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Shell Can Resume Crude Import
Energy

Shell Can Resume Crude Import

Oil and gas company Royal Dutch Shell has paid its outstanding debt to Iran, effectively paving the way to resume oil imports from the Persian Gulf country, an official at the Oil Ministry said.
“Shell’s debt to Iran has been cleared and negotiations are underway to receive the rest of the blocked oil revenues,” said Ali Asghar Hendi, head of a department for settling Oil Ministry’s oil dues. The Anglo-Dutch firm took in crude oil from Iran before sanctions, but was unable to pay its dues because of financial embargos against the Persian Gulf country, which targeted its nuclear program.
At the end of 2014, Shell owed Iran $2.1 billion. Iranian officials said in March that Shell had cleared its outstanding debt by making a €1.77 billion ($1.9 billion) payment to the state-run National Iranian Oil Company.
Iran started to gain access to its multibillion dollar oil dues after most western sanctions against it were lifted in January following a historic agreement with six world powers last year that placed time-bound limits on Tehran’s nuclear program.
A Shell spokesperson said in a statement last month the company is “interested in exploring the role Shell can play in developing Iran’s energy potential within the boundaries of applicable laws”.
In related news, more than 20 supertankers have berthed at Iran’s oil terminals, especially Kharg Oil Terminal in the Persian Gulf, since the beginning of the new Iranian year on March 20, managing director of Iran Oil Terminals Company said on Monday.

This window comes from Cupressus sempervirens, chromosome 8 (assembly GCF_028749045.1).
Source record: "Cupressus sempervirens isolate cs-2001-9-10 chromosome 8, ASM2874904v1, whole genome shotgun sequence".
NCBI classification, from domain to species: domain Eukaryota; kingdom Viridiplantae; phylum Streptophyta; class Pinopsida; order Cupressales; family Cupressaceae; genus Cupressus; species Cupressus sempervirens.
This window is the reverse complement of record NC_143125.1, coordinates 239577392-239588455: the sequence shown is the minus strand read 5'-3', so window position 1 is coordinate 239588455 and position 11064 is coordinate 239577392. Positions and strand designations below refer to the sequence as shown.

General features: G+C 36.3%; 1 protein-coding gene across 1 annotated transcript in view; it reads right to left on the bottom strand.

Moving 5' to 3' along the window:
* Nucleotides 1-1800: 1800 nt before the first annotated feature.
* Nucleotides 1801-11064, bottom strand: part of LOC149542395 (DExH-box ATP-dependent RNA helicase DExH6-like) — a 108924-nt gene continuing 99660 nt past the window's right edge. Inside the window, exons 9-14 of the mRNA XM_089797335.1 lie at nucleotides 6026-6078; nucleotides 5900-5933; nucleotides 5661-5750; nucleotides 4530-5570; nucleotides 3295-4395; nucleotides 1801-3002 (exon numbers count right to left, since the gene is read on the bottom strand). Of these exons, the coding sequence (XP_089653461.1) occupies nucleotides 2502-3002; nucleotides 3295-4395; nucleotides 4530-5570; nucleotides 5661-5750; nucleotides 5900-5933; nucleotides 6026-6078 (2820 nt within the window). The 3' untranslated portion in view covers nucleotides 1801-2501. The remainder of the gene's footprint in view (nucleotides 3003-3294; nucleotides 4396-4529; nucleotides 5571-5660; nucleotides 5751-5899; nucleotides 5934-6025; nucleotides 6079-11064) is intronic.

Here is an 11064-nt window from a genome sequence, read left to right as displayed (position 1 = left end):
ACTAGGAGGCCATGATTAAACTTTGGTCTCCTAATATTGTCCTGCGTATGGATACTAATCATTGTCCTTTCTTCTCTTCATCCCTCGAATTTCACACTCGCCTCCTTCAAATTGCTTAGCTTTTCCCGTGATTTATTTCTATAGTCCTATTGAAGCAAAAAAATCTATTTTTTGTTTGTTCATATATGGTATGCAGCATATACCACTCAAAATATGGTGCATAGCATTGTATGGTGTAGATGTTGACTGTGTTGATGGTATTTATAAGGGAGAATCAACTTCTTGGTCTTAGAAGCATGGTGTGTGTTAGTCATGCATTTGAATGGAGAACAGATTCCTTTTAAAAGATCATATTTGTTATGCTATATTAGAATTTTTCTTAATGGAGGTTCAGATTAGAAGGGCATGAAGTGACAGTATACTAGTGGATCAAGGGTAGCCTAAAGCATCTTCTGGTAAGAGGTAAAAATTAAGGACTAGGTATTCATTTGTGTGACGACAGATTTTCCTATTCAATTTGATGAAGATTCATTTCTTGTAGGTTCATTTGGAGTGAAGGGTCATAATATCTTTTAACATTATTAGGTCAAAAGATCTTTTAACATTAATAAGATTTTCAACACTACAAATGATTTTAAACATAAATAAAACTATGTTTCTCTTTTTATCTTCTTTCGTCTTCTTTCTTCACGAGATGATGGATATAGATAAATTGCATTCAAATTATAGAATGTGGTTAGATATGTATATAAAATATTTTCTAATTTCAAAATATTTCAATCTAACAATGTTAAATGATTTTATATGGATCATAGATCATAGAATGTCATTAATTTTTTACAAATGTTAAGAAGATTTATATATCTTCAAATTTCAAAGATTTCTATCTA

“Notwithstanding extreme weather conditions in the Persian Gulf, Iran’s oil export has not screeched to a halt and very large crude carriers have berthed at Kharg Oil Terminal regularly,” Seyyed Pirouz Mousavi was quoted as saying by Mehr News Agency.
Mousavi said that in line with oil industry’s strategic policies to export oil under any conditions and in order to prevent the overflow of reservoirs as well as shortening the VLCCs’ loading time, supertankers are being berthed continuously round the clock in oil terminals.
“Neither poor weather conditions nor strong winds spiraling inward and upward can disrupt Iran’s oil export,” he said. Last week, Oil Minister Bijan Namdar Zanganeh announced that Iran’s oil and gas condensates’ exports have exceeded 2 million barrels per day. Iran wants to produce 4.7 million bpd of oil in the sixth five-year development plan (2016-21).

 

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